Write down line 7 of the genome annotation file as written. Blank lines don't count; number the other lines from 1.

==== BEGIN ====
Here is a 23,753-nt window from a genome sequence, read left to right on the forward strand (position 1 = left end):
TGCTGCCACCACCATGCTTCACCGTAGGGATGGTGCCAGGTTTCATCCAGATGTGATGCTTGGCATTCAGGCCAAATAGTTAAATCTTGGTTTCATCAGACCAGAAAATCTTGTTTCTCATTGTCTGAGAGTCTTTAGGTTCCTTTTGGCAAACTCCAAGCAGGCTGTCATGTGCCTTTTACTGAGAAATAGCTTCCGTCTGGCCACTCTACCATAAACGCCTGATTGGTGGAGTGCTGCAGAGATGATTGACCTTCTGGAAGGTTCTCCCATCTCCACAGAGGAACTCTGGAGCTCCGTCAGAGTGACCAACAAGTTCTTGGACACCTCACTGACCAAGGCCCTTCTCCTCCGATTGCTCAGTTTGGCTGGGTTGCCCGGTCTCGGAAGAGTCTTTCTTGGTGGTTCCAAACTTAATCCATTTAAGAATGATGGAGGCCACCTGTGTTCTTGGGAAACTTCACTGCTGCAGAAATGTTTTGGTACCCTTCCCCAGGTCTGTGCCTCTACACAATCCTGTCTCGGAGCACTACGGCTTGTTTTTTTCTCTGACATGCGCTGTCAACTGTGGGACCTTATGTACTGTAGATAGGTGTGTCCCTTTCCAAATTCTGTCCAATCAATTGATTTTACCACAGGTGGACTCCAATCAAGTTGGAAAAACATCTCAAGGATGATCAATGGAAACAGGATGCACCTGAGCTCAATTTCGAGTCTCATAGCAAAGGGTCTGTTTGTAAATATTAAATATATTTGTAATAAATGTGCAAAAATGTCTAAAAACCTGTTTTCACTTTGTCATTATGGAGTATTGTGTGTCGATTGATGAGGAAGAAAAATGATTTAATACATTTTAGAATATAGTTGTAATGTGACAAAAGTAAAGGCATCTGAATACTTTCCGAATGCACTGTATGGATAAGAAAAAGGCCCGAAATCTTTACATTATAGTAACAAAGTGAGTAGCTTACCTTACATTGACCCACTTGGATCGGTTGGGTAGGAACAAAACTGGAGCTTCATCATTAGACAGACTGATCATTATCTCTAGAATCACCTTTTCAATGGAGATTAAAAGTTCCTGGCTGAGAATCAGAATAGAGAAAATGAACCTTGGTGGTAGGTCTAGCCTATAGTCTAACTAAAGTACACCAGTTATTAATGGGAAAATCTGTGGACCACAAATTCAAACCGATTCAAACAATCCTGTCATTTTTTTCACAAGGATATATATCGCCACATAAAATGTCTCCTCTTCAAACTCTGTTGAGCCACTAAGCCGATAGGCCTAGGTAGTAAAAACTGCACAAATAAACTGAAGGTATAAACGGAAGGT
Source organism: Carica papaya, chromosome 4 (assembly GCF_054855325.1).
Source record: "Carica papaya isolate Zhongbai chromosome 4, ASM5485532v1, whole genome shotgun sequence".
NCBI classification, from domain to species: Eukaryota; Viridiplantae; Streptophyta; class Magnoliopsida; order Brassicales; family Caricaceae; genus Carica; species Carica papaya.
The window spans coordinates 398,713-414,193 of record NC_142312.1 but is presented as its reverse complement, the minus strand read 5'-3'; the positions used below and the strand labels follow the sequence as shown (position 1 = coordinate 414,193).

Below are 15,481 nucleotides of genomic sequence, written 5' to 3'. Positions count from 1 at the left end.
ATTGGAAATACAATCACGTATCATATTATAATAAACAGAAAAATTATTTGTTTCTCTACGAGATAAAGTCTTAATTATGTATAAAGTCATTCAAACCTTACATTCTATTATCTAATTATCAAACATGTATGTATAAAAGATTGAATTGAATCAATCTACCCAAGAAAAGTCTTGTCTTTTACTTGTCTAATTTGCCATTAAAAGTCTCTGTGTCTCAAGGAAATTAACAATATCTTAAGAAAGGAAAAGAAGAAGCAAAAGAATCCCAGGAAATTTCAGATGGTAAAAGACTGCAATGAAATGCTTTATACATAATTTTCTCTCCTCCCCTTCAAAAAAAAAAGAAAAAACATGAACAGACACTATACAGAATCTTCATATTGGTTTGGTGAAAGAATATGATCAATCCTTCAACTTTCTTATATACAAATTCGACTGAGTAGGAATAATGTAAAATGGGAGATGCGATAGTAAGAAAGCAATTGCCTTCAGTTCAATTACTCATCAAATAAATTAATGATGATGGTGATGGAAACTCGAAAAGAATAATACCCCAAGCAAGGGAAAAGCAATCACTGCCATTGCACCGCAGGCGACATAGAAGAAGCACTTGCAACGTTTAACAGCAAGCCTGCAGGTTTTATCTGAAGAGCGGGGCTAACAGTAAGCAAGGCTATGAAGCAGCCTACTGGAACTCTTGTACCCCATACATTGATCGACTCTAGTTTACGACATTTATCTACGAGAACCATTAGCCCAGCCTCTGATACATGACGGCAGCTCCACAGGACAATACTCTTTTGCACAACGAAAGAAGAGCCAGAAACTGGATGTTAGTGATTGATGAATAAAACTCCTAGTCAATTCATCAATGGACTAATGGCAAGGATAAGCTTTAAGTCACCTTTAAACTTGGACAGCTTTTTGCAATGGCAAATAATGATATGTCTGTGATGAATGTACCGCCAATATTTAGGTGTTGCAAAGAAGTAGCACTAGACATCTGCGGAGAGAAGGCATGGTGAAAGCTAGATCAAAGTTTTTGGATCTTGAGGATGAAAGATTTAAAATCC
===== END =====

Below are 15,481 nucleotides of genomic sequence, written 5' to 3'. Positions count from 1 at the left end.